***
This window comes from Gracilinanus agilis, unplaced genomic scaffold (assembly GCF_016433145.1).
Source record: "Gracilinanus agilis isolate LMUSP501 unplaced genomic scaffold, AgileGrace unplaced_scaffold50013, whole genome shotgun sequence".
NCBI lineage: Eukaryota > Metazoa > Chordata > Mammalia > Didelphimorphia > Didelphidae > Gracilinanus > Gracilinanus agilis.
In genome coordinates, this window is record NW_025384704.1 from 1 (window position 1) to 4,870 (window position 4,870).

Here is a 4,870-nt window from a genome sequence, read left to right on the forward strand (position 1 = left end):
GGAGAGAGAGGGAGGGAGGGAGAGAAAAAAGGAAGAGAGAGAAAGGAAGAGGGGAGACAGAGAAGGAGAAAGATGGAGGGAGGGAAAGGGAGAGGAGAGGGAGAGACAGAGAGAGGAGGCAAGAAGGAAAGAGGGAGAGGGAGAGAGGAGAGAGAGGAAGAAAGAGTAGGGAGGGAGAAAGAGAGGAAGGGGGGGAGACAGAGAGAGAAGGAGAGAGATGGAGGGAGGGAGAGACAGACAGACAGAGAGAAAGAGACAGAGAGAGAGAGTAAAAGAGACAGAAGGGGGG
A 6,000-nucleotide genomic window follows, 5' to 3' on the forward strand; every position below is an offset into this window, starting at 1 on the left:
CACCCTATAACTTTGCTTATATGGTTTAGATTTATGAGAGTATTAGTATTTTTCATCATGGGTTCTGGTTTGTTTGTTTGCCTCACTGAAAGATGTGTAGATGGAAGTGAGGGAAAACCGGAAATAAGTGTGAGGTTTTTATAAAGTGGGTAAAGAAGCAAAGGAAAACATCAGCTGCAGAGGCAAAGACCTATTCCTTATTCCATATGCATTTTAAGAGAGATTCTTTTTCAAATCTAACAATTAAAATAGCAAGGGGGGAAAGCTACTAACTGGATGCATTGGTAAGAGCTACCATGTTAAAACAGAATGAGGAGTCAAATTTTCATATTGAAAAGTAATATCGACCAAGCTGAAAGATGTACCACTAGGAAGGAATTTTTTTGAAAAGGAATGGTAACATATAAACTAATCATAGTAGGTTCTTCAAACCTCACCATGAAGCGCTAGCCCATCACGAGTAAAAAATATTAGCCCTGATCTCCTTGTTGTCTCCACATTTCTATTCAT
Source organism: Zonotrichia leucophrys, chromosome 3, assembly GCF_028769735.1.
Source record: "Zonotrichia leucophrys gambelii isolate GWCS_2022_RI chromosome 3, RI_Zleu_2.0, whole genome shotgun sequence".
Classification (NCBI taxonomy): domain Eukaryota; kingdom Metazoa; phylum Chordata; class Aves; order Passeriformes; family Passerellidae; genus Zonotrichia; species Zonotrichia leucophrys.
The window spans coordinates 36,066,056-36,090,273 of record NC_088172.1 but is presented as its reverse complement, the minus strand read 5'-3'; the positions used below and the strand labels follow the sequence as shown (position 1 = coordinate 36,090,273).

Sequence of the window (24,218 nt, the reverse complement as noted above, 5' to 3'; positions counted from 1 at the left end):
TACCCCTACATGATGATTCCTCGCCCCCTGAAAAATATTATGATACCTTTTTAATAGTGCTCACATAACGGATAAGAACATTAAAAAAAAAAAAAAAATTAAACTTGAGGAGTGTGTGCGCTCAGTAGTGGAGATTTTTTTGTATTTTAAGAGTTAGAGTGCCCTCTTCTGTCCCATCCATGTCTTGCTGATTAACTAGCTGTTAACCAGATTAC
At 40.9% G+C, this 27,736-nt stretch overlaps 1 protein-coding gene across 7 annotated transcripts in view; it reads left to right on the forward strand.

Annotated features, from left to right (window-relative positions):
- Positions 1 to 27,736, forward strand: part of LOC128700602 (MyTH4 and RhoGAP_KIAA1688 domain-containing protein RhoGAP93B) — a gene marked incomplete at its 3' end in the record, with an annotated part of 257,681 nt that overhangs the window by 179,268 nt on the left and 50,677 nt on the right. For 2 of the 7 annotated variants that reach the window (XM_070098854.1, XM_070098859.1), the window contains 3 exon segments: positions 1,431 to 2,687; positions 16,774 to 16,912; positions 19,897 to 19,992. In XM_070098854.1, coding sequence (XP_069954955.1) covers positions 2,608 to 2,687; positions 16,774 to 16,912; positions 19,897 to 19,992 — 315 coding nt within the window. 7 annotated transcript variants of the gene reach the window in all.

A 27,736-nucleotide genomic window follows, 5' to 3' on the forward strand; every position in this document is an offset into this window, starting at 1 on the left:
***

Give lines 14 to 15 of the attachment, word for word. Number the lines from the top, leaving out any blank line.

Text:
TACCCCTACATGATGATTCCTCGCCCCCTGAAAAATATTATGATACCTTTTTAATAGTGCTCACATAACGGATAAGAACATTAAAAAAAAAAAAAAAATTAAACTTGAGGAGTGTGTGCGCTCAGTAGTGGAGATTTTTTTGTATTTTAAGAGTTAGAGTGCCCTCTTCTGTCCCATCCATGTCTTGCTGATTAACTAGCTGTTAACCAGATTAC
At 40.9% G+C, this 27,736-nt stretch overlaps 1 protein-coding gene across 7 annotated transcripts in view; it reads left to right on the forward strand.